Nature lovers - adults, kids, groups and individuals - can gather and celebrate the natural wealth by active participation on their favourite river in their neighbourhoods, or can join the Big Jump with the organizers in Chisinau on July 13th. “Many Moldovan rivers currently suffer from insufficient management and lack of financing, but also climate change, intensive agriculture, pollution, hydropower plants operations... We are convinced these serious issues deserve attention and, more importantly, sustainable solutions,” says Ilya Trombitsky from the Association of the River Keepers Eco-TIRAS.
By gathering and swimming in rivers, we demonstrate that rivers are not and should not be only sewers, sources of water or a transport route, but that they are part of our lives, a place of rest and encounter with nature and its beauty. “We want to remind people why and how much we all love European rivers and that they need our protection so we could enjoy them and keep them wild and free also for the future generations,” explains Zuzana Vachunova, coordinator of the community events from Czechia based NGO Arnika.
The Big Jump initiative wants to recall the objective set by European Union: 25 thousand kilometres of rivers restored into free-flowing rivers by 2030 (1). “The more people will participate, the stronger our voices will be and get the opportunity to be actually heard. By participating we are sending a signal to the authorities that our rivers need stronger protection and greater efforts to save their natural functions and character,” Vachunova adds.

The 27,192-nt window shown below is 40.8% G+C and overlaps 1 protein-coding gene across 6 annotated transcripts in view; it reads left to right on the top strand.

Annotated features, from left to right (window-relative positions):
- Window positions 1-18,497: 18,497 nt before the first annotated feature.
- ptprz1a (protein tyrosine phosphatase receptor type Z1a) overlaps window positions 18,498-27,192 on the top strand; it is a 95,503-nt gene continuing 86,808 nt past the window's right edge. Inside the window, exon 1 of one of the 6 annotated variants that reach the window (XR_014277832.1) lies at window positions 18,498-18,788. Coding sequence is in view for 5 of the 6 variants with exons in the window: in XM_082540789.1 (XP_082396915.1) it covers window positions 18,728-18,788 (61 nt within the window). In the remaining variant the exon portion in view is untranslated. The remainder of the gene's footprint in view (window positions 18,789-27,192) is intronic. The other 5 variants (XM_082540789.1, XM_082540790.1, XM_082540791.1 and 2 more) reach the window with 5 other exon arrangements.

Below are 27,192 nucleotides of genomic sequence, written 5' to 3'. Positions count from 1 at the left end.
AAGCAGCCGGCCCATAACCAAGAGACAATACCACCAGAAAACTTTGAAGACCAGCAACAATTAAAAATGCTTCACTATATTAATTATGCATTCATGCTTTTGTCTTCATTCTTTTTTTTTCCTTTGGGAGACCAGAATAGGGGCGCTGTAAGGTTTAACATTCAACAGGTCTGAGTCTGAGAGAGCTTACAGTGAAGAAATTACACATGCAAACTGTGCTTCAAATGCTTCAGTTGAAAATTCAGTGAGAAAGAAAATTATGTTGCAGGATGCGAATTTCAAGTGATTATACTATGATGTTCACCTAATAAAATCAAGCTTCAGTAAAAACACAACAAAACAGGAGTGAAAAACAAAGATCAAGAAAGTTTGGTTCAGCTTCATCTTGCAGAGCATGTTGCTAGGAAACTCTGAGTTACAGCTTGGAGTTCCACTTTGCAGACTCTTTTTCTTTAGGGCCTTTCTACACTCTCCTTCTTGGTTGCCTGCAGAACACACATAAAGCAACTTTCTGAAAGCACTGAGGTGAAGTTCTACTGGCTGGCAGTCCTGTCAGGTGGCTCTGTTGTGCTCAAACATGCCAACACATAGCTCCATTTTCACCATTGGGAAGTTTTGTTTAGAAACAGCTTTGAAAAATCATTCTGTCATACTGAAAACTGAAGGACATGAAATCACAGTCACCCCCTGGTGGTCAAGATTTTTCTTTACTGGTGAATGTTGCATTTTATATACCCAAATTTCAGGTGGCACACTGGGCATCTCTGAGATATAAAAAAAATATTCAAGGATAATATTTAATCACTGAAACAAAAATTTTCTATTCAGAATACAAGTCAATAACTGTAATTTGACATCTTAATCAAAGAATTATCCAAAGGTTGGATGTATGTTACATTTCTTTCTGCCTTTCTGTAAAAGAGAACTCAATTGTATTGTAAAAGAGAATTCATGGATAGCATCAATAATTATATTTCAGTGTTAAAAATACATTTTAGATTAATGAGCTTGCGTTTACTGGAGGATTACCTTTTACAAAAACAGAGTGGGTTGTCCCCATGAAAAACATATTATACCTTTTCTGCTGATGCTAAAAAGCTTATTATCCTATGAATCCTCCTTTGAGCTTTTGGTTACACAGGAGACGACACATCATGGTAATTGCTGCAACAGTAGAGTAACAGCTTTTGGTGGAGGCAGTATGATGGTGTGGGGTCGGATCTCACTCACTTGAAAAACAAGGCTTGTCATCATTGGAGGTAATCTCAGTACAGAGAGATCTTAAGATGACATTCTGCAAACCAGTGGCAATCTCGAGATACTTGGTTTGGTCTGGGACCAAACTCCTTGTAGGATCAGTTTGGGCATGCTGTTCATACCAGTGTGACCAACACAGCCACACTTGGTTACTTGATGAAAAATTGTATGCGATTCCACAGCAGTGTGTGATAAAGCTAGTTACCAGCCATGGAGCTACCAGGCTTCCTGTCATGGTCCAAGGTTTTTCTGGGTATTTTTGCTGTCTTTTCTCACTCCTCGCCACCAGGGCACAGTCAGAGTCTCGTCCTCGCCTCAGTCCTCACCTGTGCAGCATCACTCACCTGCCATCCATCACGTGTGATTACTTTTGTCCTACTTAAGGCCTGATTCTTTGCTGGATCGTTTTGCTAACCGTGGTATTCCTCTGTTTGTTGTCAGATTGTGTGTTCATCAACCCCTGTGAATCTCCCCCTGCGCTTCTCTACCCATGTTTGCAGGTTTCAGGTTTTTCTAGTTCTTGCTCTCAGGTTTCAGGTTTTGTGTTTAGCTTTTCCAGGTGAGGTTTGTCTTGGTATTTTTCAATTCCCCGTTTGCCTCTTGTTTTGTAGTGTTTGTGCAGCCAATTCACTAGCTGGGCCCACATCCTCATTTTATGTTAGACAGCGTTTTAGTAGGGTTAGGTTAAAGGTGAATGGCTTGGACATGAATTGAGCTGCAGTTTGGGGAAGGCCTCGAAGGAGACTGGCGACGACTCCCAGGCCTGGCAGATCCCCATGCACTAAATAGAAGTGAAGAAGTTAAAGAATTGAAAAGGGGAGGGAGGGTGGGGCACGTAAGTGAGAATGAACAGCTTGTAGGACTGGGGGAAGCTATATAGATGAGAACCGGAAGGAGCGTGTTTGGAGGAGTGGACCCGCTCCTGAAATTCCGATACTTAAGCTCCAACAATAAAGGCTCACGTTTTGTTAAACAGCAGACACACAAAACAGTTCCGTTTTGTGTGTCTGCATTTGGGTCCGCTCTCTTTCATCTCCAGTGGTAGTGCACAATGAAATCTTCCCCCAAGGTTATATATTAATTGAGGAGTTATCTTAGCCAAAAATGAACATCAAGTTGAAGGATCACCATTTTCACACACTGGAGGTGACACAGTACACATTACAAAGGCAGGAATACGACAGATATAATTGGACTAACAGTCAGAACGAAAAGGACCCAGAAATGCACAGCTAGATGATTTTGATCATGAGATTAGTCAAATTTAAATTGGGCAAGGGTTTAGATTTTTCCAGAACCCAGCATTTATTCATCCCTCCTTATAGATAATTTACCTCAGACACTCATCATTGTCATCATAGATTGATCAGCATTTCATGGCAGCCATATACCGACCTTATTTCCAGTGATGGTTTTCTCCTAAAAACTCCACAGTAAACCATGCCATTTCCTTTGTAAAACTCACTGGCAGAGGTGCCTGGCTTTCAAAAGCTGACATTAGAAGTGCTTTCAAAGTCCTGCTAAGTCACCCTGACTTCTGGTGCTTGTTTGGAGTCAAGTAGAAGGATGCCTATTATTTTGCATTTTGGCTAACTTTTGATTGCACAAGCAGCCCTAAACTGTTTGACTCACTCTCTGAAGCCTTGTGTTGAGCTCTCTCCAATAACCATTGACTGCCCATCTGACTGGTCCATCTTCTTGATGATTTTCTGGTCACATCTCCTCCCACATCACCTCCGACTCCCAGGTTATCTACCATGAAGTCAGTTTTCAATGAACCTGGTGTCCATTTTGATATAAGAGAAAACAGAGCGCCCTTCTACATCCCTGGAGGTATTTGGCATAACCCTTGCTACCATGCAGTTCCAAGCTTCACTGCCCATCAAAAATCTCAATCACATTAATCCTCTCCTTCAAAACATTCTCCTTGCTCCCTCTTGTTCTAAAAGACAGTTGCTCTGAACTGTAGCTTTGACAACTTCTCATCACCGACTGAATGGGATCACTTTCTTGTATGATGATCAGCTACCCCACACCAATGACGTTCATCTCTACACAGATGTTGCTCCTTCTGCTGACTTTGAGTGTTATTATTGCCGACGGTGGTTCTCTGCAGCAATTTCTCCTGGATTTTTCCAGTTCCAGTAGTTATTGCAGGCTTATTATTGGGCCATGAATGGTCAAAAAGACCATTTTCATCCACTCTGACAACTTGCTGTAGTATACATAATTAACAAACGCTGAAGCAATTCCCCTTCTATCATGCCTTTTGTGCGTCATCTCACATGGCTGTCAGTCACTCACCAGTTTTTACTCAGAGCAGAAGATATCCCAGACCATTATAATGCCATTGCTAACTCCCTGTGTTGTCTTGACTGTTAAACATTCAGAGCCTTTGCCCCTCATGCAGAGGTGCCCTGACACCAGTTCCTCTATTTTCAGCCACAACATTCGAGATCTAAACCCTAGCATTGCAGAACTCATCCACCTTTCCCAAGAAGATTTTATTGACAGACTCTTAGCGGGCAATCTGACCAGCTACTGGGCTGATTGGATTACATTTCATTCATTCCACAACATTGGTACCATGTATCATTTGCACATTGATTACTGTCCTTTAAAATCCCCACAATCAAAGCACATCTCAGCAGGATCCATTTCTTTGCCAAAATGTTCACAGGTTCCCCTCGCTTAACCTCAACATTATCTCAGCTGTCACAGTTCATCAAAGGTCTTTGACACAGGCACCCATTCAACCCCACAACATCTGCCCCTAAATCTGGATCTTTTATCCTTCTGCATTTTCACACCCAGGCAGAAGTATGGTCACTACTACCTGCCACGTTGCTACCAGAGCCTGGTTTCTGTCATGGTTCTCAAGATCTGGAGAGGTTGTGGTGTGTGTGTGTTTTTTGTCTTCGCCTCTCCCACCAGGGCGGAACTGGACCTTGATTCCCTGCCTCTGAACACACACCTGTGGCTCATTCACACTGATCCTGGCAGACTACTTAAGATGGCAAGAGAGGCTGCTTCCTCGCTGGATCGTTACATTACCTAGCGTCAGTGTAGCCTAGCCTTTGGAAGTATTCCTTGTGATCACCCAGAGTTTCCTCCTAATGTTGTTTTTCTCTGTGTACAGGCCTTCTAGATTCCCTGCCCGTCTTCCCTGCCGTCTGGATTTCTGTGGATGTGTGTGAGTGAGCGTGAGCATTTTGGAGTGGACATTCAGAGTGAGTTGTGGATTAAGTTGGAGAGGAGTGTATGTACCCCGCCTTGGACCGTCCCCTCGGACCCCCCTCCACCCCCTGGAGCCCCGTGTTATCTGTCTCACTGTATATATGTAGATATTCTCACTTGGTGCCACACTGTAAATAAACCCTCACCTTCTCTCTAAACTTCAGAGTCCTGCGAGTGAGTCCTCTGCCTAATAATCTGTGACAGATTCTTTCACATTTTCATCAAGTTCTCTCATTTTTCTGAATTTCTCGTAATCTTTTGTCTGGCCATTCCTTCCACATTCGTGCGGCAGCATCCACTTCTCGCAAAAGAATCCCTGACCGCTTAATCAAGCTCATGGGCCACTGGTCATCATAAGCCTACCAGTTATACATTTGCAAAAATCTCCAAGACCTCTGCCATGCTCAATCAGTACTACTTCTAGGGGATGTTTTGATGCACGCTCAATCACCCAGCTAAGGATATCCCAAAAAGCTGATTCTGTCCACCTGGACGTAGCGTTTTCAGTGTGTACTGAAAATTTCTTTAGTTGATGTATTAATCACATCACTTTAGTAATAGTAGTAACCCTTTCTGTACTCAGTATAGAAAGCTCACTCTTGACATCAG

The event is organized within the joint project Adoption of Moldovan rivers of non-governmental organizations Eco-TIRAS (Moldova) and Arnika (Czechia), financially supported by the Ministry of Foreign Affairs of the Czech Republic within the Transition Promotion Program.
More information about the Big Jump, held in Moldova from July 11th to July 18th, can be found on Facebook: https://www.facebook.com/events/504339870848452
(1) As stated in European Commission's Biodiversity Strategy for 2030 as a key commitment in the Nature Restoration Plan by 2030 and in section 2.2.7. Restoring freshwater ecosystems: “The EU’s legal framework on water is ambitious but implementation is lagging behind and enforcement must be stepped up. Greater efforts are needed to restore freshwater ecosystems and the natural functions of rivers in order to achieve the objectives of the Water Framework Directive. This can be done by removing or adjusting barriers that prevent the passage of migrating fish and improving the flow of water and sediments. To help make this a reality, at least 25,000 km of rivers will be restored into free-flowing rivers by 2030 through the removal of primarily obsolete barriers and the restoration of floodplains and wetlands.” Full document is available here: https://ec.europa.eu/info/sites/default/files/communication-annex-eu-biodiversity-strategy-2030_en.pdf